Dear Matt: I was part of a large corporate downsizing in 2013 and am still jobless. I'm over 50 and developed anxiety and depression because of all of this. What changes should I make in my job search? What do I tell employers who ask about what I've been doing lately? And what do I say about my mental health concerns?

Matt says: There are a combination of things going on here and a combination of things you can do to help rebound and re-energize. As for the job search, change your routine to change results.

"You need to be proactive vs. reactive," says Bianca Carr, a Twin Cities-based human resources professional who specializes in recruiting, benefits and wellness, and who is President-elect of Human Resources Professional of Minnesota (

What she means is, don't send in résumés and wait. Put yourself out there. Connect with past co-workers from the downsizing who have landed a job. What worked for them? Be active on LinkedIn. Let it be known right in your profile what you desire: "Project manager with 15+ years experience seeking opportunity with Fortune 500 company."

That way recruiters can find you in searches, your connections can refer you to their connections and you can join industry groups where recruiters post job openings, or where you can join discussions proving your expertise in your field. If there is a local industry networking group, join — it's another way to meet industry peers who may know of job openings.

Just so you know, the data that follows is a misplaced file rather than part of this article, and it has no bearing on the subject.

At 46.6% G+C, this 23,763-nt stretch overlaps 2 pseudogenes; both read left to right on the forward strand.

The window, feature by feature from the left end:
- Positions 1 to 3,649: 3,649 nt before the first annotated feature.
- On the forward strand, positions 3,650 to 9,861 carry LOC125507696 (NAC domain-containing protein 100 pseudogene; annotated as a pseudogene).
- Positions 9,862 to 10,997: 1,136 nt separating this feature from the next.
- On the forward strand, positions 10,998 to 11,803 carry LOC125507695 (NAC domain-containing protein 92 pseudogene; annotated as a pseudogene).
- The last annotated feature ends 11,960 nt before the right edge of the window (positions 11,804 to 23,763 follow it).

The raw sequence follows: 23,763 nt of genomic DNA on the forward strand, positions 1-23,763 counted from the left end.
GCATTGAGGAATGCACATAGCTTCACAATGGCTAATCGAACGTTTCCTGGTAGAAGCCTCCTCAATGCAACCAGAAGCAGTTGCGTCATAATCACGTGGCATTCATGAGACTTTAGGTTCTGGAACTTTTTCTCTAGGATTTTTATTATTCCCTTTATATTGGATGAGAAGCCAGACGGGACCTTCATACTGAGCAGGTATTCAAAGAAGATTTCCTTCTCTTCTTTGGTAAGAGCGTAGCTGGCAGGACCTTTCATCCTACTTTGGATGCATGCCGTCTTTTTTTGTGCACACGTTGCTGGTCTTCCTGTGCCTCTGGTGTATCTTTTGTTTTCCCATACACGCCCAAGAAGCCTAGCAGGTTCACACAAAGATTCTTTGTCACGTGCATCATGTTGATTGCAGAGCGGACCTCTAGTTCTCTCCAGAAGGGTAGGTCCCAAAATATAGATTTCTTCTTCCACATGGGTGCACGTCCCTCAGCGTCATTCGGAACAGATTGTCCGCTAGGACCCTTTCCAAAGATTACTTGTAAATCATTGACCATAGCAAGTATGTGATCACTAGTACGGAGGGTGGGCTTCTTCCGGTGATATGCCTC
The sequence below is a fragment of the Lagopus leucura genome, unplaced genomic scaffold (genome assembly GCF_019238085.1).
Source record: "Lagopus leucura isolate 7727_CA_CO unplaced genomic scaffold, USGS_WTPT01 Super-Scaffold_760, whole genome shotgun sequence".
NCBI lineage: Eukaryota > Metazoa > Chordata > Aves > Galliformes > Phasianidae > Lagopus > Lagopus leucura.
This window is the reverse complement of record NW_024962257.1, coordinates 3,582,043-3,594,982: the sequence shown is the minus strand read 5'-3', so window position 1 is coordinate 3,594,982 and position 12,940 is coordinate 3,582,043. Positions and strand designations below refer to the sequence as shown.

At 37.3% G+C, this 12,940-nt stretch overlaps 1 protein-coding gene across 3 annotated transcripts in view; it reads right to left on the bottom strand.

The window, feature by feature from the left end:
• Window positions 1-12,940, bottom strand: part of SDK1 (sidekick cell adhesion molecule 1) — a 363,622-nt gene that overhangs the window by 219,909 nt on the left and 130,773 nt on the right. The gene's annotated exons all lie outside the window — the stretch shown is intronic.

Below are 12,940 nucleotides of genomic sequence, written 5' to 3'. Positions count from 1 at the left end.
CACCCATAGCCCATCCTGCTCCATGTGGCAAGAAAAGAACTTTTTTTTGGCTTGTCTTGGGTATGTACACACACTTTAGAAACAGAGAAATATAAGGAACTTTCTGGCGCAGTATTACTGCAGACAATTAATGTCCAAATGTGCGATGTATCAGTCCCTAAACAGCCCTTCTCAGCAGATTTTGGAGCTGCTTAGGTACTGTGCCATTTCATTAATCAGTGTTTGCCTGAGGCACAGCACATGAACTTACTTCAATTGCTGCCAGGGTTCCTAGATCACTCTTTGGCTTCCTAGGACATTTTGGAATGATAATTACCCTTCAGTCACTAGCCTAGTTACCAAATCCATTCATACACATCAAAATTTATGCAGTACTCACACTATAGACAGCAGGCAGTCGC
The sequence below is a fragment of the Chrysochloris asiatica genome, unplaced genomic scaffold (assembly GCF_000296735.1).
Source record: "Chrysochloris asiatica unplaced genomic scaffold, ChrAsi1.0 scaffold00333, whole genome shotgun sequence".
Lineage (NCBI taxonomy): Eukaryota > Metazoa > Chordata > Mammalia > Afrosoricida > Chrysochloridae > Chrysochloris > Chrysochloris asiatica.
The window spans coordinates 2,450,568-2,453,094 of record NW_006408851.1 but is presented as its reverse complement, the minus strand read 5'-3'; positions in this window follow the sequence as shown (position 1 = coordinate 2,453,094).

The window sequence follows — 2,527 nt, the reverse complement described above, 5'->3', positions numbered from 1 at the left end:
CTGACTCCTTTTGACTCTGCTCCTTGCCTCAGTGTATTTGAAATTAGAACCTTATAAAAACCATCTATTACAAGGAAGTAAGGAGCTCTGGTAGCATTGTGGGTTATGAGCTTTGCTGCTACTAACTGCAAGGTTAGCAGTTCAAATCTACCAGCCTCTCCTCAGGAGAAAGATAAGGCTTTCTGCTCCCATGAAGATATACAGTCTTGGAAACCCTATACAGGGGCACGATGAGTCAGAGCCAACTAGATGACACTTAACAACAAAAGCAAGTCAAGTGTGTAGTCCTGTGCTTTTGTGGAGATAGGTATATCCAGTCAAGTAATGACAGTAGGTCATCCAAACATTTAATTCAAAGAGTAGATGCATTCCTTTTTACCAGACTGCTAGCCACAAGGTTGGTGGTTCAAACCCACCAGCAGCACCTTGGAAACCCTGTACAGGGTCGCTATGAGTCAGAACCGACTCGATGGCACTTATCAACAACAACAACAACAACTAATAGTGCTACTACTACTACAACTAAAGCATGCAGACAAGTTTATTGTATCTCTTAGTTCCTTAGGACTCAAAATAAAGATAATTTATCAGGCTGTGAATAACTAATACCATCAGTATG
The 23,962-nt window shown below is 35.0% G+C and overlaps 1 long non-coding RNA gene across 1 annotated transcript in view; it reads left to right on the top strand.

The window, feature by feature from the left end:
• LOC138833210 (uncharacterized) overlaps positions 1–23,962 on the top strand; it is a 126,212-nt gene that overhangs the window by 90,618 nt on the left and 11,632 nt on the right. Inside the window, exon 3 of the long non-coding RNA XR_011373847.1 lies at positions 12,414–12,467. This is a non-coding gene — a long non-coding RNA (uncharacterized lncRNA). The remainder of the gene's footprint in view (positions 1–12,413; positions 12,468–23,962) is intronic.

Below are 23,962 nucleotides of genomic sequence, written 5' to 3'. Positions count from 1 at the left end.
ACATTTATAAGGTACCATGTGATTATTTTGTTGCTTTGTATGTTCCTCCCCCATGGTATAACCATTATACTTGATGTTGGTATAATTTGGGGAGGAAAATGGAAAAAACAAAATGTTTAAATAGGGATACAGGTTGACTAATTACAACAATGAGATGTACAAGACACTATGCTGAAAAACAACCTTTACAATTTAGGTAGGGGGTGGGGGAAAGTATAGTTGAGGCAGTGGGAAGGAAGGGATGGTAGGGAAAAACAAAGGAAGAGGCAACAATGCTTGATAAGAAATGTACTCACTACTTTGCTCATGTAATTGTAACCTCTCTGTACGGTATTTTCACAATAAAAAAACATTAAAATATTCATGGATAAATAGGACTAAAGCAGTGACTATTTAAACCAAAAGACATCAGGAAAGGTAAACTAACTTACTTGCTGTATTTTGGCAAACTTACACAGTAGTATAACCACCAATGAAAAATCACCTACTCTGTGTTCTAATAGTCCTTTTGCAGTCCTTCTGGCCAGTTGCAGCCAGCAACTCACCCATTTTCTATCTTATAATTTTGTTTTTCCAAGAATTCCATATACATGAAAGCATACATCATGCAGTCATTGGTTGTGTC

As for the mental health challenges this reader mentioned, he is talking to a counselor about that. That's great; keep it going as long as needed. But those personal concerns should be just that — personal. "There is no reason to even approach that in the interview stage," says Carr. It's really something you don't have to bring up even if you are hired. And as for what you have been doing lately? "Your answer about the last 12 months should be concise and to the point." You could say "I've been attending job club meetings at my local church once a month." Or "I joined an Adobe AEM user group here in the Twin Cities and we meet quarterly." You could even say you've met for lunch every couple of months with past supervisors or co-workers to talk about what's going on in that industry. Even reading business books or completing career assessments can be mentioned. Take the focus off not working and turn the focus on self-improvement.

As for being over 50, it is a concern because unfortunately ageism does exist. But it won't be the focus if you present yourself in an upbeat, professional manner as someone who is ready, willing and able to meet the challenges and fit the culture. Then you won't be judged by your age — you'll be judged as the person they want to hire.

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